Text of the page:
Science

Japan launches human trial of new Ebola vaccine

Japanese scientists have announced that they will begin testing for a vaccine against Ebola virus on humans.

They had previously conducted the trails on our simian cousins using an attenuated form of the virus which can replicate itself only inside artificial cells.

A press release from the Institute of Medical Science at the University of Tokyo proclaimed that this treatment can be more safe and efficient over the other treatments that are currently being used.

Yoshihiro Kawaoka, a professor of infectious diseases at the university, who was instrumental in developing this new vaccine, has expressed this optimistic view ahead of human trials.

He has opined that the university will begin testing the efficacy of this vaccine on humans later in December, by injecting 30 healthy adults with this vaccine, 4 weeks apart, and monitoring them for any side effects and to reckon if they have developed immunity over the virus.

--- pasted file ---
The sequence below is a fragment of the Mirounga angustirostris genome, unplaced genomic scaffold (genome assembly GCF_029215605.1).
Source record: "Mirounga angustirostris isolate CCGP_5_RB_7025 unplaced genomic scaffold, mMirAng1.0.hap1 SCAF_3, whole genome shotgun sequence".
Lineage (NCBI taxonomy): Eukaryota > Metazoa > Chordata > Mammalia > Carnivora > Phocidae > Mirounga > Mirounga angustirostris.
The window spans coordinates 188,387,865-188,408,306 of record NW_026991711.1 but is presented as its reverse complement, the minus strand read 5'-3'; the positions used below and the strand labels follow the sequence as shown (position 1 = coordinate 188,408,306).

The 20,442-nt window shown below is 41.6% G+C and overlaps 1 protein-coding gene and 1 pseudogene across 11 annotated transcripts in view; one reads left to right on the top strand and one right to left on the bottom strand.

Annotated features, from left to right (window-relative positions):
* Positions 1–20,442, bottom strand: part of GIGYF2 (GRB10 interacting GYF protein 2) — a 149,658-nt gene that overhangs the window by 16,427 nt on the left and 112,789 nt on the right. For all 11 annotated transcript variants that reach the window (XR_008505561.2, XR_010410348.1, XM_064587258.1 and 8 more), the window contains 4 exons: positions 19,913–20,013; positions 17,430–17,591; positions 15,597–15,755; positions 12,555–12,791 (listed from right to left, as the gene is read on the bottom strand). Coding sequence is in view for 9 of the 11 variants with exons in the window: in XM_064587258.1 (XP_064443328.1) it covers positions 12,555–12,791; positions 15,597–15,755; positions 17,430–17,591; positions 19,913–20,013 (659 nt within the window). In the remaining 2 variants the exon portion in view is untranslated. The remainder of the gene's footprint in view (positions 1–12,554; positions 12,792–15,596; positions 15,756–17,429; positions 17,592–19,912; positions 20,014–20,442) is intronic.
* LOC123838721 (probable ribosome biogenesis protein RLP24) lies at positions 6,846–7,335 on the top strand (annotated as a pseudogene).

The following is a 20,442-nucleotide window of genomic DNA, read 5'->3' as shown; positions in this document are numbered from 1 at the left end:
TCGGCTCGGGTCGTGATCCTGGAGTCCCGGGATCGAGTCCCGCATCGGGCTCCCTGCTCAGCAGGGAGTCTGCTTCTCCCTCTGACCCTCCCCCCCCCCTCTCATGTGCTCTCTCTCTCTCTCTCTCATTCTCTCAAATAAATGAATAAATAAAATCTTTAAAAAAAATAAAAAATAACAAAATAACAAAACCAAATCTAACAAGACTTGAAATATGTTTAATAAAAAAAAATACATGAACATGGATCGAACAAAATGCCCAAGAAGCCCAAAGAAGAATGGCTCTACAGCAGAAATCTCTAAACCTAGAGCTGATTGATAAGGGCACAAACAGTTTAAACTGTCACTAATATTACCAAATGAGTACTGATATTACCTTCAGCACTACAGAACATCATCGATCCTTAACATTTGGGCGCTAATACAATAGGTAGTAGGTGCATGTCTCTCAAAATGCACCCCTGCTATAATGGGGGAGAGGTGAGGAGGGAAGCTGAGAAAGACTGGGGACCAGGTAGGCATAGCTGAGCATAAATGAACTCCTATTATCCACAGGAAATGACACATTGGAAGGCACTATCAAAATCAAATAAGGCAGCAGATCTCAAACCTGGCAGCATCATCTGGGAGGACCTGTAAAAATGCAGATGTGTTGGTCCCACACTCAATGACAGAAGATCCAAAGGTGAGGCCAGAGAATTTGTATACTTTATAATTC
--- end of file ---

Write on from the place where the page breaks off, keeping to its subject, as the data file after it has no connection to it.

The virus is transmitted from one human to another through blood, bodily fluids and secretions, organs of infected or recently deceased persons.

According to WHO, the virus shows high virility causing the death rate to be up to 90% in certain outbreaks that we have hitherto witnessed.

This is not the first time that a vaccine for Ebola has been developed as there are several that exists now, including rVSV-ZEBOV and another formula concocted by a Belgian subsidiary of Johnson & Johnson that’s currently being used in the Republic of Congo since last month, a country which has seen the worst of the pandemic that has killed more than 2,000 people in 15 months.

The current situation in Congo is the second most deadliest after the 2014-16 outbreak with a recorded casualty of 11,000 people and tenth overall since 1976 which hankered the scientists to develop the vaccine.

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